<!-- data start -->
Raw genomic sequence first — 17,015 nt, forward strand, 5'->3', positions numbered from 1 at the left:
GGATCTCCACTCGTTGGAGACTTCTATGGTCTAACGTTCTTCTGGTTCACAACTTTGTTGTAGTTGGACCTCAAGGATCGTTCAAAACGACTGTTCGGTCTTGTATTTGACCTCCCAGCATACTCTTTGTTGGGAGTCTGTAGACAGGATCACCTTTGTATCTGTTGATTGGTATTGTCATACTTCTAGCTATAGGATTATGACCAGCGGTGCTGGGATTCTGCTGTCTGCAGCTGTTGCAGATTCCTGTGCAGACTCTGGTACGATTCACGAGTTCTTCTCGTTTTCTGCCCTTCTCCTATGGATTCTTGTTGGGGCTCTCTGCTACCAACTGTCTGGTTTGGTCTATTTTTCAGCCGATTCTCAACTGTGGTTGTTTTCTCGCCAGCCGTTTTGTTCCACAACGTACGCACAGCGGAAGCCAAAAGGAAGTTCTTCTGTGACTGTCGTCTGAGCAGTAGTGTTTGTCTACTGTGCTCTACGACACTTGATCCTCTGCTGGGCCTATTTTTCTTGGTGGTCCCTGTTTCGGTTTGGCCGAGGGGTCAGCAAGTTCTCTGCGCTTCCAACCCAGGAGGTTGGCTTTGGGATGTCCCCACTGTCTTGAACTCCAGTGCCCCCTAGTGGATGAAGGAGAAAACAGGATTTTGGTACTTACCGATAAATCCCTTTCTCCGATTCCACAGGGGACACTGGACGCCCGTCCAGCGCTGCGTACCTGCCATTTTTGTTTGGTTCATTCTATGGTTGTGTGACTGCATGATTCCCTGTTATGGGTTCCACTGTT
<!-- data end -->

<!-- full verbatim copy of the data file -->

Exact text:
Raw genomic sequence first — 17,015 nt, forward strand, 5'->3', positions numbered from 1 at the left:
GGATCTCCACTCGTTGGAGACTTCTATGGTCTAACGTTCTTCTGGTTCACAACTTTGTTGTAGTTGGACCTCAAGGATCGTTCAAAACGACTGTTCGGTCTTGTATTTGACCTCCCAGCATACTCTTTGTTGGGAGTCTGTAGACAGGATCACCTTTGTATCTGTTGATTGGTATTGTCATACTTCTAGCTATAGGATTATGACCAGCGGTGCTGGGATTCTGCTGTCTGCAGCTGTTGCAGATTCCTGTGCAGACTCTGGTACGATTCACGAGTTCTTCTCGTTTTCTGCCCTTCTCCTATGGATTCTTGTTGGGGCTCTCTGCTACCAACTGTCTGGTTTGGTCTATTTTTCAGCCGATTCTCAACTGTGGTTGTTTTCTCGCCAGCCGTTTTGTTCCACAACGTACGCACAGCGGAAGCCAAAAGGAAGTTCTTCTGTGACTGTCGTCTGAGCAGTAGTGTTTGTCTACTGTGCTCTACGACACTTGATCCTCTGCTGGGCCTATTTTTCTTGGTGGTCCCTGTTTCGGTTTGGCCGAGGGGTCAGCAAGTTCTCTGCGCTTCCAACCCAGGAGGTTGGCTTTGGGATGTCCCCACTGTCTTGAACTCCAGTGCCCCCTAGTGGATGAAGGAGAAAACAGGATTTTGGTACTTACCGATAAATCCCTTTCTCCGATTCCACAGGGGACACTGGACGCCCGTCCAGCGCTGCGTACCTGCCATTTTTGTTTGGTTCATTCTATGGTTGTGTGACTGCATGATTCCCTGTTATGGGTTCCACTGTT